2. Material that is directly or indirectly produced by photosynthesis and which is utilized as a feedstock in the manufacture of fuels and substitutes for petrochemical and other energy intensive products.
Organic waste from forestry and agriculture, and municipal solid waste are also included in the collaborative research; as well as, broader "system studies" on techno-economic aspects and greenhouse gas balances.
2. The total weight of the organic substance (as plankton) or organisms in a given area; measured as volume, mass (live, dead, dry or ash-free weight) or energy (calories); standing crop.
3. In ecology, a plant material or vegetation that can be converted to useful fuel and that is considered as a potential bioenergy source.
Bioenergy can be produced from solid wood and straw, liquid (biofuels), or gaseous (biogases)."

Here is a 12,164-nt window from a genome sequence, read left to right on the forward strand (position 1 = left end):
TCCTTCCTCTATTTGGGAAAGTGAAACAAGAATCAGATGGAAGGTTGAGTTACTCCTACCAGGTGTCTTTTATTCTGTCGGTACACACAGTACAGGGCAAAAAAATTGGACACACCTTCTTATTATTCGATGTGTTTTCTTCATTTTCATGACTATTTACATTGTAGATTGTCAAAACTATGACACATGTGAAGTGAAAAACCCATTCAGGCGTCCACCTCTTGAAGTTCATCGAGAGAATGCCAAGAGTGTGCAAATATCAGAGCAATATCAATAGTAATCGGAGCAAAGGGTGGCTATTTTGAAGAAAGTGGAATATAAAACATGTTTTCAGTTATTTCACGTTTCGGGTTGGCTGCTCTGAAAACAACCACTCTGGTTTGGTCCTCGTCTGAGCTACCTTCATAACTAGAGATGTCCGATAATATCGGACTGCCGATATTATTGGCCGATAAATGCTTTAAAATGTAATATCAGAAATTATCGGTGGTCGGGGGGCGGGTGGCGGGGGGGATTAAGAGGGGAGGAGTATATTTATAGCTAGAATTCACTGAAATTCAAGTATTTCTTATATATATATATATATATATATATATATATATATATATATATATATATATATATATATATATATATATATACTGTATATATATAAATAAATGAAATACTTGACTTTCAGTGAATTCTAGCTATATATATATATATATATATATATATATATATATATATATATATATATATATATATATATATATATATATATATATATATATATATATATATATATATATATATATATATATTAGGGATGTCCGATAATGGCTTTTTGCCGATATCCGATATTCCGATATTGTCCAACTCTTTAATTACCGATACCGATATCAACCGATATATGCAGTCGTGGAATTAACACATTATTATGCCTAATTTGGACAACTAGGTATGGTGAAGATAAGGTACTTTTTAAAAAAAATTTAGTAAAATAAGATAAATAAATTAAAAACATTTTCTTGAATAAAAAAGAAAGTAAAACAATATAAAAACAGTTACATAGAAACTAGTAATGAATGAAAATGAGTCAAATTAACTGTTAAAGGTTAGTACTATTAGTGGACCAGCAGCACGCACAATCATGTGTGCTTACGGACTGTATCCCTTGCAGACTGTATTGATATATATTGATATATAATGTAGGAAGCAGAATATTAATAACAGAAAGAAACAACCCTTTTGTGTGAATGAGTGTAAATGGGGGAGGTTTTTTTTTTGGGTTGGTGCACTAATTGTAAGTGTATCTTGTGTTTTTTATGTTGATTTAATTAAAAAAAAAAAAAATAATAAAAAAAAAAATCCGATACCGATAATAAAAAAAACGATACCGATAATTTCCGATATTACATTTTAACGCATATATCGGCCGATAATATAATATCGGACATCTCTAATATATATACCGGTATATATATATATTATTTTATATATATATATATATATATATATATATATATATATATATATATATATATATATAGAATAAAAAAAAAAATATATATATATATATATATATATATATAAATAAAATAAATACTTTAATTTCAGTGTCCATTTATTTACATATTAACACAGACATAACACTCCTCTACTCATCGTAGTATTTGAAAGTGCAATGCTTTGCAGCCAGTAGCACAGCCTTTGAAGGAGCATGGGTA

"Bioenergy may be developed from the quantitative estimate of the entire assemblage of living organisms, both animal and vegetable, of a given habitat, measured in terms of mass, volume, or energy in calories."
Bioenergy ranks second (to hydropower) in renewable primary energy production and accounts for three percent of the primary energy production in the United States.
Biomass offers tremendous opportunities to use domestic and sustainable resources to provide fuel, power, and chemical needs from plants and plant-derived materials; that is, if such production does not interfere with the eating needs of global populations.
The term biomass means any plant derived organic matter available on a renewable basis, including dedicated energy crops and trees, agricultural food and feed crops, agricultural crop wastes and residues, wood wastes and residues, aquatic plants, animal wastes, municipal wastes, and other waste materials.